Jan. 4th, 2017

henry_flower: A melancholy wolf (Default)
Date: Tue, 03 Jan 2017 15:19:08 -0500
From: Doug McIlroy <doug-bjgkzyaamjvekzp4s/tgzg@public.gmane.org>
Newsgroups: gmane.org.unix-heritage.general
Subject: Re: Mac OS X is Unix
User-Agent: Heirloom mailx 12.5 7/5/10
Message-ID: <201701032019.v03KJ8oq028944@tahoe.cs.Dartmouth.EDU>

> keeping the code I work on portable between Linux and the Mac requires
> more than a bit of ‘ifdef’ hell.

Curmudgeonly comment: I bristle at the coupling of "ifdef" and "portable".
Ifdefs that adjust code for different systems are prima facie
evidence of NON-portability. I'll buy "configurable" as a descriptor
for such ifdef'ed code, but not "portable".

And, while I am venting about ifdef:
As a matter of sytle, ifdefs are global constructs. Yet they often
have local effects like an if statement. Why do we almost always write

#ifdef LINUX
        linux code
#else
        default unix code
#endif

instead of the much cleaner

        if(LINUX)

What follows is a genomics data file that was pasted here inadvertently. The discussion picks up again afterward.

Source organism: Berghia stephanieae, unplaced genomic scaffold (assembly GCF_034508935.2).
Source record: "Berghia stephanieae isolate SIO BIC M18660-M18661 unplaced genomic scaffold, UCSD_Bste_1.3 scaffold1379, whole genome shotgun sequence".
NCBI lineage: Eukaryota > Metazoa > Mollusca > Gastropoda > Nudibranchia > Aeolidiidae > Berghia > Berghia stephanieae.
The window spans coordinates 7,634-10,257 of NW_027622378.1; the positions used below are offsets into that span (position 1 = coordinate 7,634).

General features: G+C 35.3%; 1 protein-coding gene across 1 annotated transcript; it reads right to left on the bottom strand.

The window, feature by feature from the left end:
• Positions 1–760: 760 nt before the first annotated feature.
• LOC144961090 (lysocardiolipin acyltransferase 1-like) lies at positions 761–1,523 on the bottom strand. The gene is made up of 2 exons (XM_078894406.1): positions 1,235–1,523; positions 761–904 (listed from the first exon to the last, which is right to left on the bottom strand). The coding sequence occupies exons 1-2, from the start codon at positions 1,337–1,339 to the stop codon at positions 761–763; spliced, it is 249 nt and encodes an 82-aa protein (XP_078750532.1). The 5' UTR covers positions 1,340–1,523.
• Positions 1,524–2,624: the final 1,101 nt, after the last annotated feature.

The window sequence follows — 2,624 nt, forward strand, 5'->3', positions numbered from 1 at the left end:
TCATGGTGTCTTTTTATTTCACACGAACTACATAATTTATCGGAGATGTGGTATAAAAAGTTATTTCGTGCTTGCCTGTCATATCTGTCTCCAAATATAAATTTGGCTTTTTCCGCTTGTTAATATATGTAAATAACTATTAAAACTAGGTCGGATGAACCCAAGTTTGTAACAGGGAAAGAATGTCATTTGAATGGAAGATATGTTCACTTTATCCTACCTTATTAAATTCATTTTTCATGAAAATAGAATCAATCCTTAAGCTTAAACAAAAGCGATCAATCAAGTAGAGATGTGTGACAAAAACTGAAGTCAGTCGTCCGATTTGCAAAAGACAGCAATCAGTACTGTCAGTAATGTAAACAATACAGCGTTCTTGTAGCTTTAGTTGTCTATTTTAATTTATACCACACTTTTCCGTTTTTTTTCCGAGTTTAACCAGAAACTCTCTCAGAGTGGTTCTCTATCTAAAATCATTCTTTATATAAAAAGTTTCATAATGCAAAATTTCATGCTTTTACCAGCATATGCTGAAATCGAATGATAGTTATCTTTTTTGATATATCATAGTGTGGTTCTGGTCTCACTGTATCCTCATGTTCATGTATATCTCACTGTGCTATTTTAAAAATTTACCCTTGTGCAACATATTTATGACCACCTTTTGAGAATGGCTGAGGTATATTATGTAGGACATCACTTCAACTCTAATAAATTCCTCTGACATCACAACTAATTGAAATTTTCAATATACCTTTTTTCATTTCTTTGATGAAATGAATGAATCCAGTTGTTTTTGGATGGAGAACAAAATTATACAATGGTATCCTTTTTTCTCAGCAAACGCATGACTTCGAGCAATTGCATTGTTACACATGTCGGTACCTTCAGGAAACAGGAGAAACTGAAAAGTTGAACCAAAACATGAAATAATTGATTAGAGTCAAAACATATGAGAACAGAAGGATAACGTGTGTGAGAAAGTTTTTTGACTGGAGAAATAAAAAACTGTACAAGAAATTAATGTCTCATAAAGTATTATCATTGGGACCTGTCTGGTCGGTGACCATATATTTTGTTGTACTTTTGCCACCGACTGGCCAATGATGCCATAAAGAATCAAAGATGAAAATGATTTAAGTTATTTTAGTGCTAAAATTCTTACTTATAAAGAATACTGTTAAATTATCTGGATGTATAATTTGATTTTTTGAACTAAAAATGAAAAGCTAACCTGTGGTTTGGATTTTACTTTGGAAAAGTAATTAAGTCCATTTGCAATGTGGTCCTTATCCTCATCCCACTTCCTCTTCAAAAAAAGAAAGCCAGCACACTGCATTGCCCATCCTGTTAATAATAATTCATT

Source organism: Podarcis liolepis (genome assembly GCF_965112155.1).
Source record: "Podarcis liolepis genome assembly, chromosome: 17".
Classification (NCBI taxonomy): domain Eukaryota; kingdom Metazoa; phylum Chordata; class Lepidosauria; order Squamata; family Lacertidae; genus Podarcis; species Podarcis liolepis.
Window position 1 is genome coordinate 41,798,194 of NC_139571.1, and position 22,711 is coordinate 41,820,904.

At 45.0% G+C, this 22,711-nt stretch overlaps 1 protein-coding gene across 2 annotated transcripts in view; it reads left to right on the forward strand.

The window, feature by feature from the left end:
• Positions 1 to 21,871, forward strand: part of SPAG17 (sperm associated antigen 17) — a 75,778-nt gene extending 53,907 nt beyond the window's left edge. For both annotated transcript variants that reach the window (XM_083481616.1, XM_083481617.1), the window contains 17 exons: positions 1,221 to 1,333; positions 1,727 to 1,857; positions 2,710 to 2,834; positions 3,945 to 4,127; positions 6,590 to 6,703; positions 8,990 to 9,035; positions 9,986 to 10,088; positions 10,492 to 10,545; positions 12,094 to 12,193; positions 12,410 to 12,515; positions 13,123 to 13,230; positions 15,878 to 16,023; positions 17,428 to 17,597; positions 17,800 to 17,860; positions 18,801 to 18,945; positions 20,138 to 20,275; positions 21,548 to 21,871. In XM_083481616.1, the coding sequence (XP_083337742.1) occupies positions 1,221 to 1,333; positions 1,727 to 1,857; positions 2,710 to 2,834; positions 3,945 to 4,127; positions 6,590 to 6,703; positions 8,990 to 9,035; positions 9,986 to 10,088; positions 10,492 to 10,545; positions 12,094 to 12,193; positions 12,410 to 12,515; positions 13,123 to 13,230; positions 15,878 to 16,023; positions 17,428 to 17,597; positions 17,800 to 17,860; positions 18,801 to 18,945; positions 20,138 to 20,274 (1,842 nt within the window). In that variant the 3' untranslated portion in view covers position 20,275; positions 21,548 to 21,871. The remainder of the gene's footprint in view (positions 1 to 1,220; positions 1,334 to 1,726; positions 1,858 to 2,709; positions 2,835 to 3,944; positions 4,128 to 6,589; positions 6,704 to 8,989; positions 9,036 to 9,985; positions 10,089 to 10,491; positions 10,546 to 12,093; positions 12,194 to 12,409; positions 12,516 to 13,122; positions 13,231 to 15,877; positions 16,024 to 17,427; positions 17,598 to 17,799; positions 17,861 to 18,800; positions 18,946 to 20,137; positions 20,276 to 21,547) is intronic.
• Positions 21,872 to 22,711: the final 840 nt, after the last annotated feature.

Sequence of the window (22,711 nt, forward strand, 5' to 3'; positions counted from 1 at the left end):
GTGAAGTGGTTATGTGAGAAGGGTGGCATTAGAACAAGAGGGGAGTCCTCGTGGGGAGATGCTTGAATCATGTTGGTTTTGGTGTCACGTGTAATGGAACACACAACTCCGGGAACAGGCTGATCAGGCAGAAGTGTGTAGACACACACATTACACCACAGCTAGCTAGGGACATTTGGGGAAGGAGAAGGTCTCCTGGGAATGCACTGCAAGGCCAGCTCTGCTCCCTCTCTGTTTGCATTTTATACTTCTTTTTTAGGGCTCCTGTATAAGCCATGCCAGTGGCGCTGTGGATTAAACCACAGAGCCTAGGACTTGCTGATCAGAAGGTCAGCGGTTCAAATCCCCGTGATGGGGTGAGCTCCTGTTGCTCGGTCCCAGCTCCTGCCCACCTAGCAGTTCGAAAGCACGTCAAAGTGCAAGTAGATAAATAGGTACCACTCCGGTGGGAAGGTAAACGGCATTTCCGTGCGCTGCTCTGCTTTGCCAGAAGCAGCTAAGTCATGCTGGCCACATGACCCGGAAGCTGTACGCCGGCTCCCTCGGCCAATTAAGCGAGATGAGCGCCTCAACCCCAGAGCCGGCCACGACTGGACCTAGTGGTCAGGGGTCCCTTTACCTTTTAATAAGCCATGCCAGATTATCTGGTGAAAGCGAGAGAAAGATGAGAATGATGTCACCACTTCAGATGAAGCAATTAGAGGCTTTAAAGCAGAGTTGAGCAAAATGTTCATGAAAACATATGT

linux code
        else
                default unix code

In early days the latter would have cluttered precious memory
with unfreachable code, but now we have optimizing compilers
that will excise the useless branch just as effectively as cpp.

Much as the trait of overeating has been ascribed to our
hunter ancestors' need to eat fully when nature provided,
so overuse of ifdef echos coding practices tuned to
the capabilities of bygone computing systems.

"Ifdef hell" is a fitting image for what has to be one of
Unix's least felicitous contributions to computing. Down
with ifdef!
Doug

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